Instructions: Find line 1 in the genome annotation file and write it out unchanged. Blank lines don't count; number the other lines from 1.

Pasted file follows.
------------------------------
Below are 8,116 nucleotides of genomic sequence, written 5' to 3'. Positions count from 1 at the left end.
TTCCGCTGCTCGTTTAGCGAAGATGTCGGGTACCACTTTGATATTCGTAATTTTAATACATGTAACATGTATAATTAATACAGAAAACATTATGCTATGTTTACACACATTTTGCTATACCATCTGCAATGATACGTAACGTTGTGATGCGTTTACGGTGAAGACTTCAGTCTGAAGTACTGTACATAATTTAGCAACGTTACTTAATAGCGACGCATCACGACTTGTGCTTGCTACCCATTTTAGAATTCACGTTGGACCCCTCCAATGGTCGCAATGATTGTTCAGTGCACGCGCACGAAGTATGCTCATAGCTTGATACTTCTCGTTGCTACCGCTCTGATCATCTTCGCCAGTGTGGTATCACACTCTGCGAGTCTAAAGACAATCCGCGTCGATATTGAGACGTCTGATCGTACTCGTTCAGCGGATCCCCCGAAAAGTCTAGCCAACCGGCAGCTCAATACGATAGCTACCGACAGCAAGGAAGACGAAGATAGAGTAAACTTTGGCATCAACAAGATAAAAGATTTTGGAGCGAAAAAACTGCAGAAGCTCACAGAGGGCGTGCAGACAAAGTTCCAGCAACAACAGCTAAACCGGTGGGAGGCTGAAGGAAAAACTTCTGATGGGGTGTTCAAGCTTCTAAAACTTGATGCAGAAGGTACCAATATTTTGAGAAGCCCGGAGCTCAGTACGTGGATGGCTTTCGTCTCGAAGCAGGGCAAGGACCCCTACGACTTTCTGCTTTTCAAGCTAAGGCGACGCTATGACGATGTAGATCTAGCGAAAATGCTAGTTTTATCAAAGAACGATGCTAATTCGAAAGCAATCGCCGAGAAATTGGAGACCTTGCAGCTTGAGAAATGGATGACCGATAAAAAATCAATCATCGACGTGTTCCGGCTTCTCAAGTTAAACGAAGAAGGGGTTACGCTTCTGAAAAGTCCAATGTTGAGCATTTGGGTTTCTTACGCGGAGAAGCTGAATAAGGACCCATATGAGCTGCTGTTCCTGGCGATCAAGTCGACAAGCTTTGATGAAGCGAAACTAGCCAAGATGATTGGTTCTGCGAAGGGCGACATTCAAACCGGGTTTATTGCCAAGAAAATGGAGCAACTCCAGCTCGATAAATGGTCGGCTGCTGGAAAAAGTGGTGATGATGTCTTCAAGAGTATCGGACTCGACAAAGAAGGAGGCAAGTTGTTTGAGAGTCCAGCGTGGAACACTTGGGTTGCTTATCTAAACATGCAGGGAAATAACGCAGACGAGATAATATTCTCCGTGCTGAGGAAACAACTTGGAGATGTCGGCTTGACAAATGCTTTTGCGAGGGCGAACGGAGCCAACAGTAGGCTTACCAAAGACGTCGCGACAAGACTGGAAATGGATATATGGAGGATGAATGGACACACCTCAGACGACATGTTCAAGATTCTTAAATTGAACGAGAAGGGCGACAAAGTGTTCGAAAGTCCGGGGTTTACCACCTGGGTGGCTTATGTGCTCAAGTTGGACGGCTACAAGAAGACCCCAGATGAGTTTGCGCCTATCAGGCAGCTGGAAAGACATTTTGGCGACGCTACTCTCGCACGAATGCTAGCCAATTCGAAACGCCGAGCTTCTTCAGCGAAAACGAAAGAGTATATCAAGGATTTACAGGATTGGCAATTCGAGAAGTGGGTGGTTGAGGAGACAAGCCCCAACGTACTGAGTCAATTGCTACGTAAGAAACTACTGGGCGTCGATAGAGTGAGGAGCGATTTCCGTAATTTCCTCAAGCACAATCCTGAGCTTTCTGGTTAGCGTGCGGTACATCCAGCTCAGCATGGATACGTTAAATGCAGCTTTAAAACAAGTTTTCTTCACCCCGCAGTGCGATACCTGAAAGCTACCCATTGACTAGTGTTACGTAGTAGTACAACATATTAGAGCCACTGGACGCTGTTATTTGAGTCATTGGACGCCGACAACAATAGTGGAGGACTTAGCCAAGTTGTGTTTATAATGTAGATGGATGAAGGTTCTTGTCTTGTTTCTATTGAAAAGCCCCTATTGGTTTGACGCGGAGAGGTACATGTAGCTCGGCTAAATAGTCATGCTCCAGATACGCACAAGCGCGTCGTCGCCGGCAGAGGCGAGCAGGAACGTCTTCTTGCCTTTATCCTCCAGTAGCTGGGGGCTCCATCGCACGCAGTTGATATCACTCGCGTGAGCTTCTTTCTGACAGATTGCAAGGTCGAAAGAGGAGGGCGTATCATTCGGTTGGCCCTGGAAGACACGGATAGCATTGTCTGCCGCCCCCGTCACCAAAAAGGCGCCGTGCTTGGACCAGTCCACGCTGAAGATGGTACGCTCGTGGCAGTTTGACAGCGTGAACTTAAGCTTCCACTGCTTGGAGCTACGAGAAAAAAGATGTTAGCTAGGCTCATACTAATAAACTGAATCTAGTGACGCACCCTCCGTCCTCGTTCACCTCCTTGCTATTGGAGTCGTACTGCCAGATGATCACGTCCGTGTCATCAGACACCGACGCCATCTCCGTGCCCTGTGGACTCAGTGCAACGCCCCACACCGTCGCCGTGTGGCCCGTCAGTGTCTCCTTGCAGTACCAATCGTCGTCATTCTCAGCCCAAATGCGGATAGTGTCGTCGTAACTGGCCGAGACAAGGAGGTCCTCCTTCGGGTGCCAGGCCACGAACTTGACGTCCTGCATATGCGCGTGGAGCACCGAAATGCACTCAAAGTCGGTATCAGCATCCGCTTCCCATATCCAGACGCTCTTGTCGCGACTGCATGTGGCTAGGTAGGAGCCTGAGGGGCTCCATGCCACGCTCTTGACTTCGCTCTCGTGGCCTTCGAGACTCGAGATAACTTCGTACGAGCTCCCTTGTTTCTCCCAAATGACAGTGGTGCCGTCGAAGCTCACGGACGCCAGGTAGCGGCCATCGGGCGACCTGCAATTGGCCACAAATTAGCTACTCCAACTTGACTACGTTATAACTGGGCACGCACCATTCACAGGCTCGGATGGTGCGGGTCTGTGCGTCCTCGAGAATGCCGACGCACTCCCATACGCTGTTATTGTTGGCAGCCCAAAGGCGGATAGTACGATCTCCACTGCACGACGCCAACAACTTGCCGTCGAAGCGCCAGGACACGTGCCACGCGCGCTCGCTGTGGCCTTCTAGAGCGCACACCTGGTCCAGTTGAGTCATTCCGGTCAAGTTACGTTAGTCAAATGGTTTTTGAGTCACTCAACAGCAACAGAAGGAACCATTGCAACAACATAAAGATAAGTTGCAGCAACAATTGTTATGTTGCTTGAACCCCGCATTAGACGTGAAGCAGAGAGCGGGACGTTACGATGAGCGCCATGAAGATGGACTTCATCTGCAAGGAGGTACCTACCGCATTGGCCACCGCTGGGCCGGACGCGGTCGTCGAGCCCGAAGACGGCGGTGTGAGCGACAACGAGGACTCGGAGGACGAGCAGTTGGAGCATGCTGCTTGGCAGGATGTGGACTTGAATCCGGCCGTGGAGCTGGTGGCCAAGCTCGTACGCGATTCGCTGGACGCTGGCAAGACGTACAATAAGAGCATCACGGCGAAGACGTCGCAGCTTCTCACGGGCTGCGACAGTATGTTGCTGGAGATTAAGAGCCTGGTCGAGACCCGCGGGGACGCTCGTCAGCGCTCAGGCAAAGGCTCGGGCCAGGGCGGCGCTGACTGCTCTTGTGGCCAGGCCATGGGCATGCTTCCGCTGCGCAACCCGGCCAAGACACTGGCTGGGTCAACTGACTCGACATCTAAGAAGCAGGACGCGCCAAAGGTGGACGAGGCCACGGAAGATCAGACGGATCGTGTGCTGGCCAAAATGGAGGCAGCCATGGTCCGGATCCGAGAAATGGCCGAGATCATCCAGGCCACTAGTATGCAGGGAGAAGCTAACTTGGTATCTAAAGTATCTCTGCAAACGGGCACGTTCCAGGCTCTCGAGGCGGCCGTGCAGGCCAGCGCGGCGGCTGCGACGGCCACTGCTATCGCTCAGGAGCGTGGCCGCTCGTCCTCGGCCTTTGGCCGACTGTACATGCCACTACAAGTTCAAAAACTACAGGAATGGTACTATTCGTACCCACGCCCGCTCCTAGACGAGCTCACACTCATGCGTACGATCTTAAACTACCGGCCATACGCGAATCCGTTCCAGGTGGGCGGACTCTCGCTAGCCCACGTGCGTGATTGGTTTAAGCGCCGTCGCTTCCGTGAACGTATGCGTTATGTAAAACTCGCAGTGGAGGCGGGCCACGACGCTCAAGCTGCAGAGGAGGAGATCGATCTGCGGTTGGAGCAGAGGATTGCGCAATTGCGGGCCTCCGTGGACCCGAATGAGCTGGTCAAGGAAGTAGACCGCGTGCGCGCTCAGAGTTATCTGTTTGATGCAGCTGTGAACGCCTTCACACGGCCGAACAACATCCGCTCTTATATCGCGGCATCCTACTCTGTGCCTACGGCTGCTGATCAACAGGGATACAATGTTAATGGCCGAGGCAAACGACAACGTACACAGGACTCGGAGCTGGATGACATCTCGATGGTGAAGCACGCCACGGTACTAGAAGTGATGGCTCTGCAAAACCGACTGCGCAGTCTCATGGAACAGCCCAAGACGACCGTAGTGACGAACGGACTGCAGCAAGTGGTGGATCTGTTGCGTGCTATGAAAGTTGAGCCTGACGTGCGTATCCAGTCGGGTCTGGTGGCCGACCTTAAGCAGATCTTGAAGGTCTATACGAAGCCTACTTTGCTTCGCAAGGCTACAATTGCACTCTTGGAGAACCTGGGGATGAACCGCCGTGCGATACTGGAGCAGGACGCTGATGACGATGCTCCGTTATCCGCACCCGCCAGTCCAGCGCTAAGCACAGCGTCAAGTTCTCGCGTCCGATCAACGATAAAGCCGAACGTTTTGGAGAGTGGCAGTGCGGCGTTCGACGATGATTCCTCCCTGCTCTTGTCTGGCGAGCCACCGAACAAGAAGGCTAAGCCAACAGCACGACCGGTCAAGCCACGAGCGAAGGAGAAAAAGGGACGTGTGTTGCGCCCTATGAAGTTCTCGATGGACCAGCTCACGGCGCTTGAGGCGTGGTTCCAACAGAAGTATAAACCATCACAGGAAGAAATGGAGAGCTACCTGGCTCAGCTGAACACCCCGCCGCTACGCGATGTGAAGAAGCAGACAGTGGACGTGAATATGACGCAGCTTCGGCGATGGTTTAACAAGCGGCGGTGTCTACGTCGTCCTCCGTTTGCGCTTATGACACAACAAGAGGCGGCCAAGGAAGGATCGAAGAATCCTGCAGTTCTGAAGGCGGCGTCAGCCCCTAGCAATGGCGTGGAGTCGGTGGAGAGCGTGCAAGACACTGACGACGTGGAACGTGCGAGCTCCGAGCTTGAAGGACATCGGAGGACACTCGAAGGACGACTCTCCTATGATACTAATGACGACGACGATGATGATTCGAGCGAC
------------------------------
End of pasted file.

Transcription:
Below are 8,116 nucleotides of genomic sequence, written 5' to 3'. Positions count from 1 at the left end.